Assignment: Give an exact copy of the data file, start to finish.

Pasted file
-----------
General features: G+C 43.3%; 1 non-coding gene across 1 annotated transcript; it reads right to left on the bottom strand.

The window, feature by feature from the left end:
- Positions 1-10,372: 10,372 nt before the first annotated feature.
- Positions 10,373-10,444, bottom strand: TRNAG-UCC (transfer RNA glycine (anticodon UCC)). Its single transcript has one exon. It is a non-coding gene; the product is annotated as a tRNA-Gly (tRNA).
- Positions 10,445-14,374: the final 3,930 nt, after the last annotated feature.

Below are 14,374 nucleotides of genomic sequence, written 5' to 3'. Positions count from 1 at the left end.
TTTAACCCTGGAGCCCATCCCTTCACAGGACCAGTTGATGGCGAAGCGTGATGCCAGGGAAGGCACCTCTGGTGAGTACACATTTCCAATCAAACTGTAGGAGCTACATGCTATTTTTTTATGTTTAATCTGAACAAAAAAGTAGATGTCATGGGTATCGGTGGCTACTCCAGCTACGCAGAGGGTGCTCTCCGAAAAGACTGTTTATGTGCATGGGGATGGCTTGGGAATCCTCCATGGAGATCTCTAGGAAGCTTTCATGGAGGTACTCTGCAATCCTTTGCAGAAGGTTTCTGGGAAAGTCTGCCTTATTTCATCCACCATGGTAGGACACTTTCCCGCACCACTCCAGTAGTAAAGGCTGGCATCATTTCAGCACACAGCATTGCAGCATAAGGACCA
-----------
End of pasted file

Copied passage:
General features: G+C 43.3%; 1 non-coding gene across 1 annotated transcript; it reads right to left on the bottom strand.

The window, feature by feature from the left end:
- Positions 1-10,372: 10,372 nt before the first annotated feature.
- Positions 10,373-10,444, bottom strand: TRNAG-UCC (transfer RNA glycine (anticodon UCC)). Its single transcript has one exon. It is a non-coding gene; the product is annotated as a tRNA-Gly (tRNA).
- Positions 10,445-14,374: the final 3,930 nt, after the last annotated feature.

Below are 14,374 nucleotides of genomic sequence, written 5' to 3'. Positions count from 1 at the left end.
TTTAACCCTGGAGCCCATCCCTTCACAGGACCAGTTGATGGCGAAGCGTGATGCCAGGGAAGGCACCTCTGGTGAGTACACATTTCCAATCAAACTGTAGGAGCTACATGCTATTTTTTTATGTTTAATCTGAACAAAAAAGTAGATGTCATGGGTATCGGTGGCTACTCCAGCTACGCAGAGGGTGCTCTCCGAAAAGACTGTTTATGTGCATGGGGATGGCTTGGGAATCCTCCATGGAGATCTCTAGGAAGCTTTCATGGAGGTACTCTGCAATCCTTTGCAGAAGGTTTCTGGGAAAGTCTGCCTTATTTCATCCACCATGGTAGGACACTTTCCCGCACCACTCCAGTAGTAAAGGCTGGCATCATTTCAGCACACAGCATTGCAGCATAAGGACCA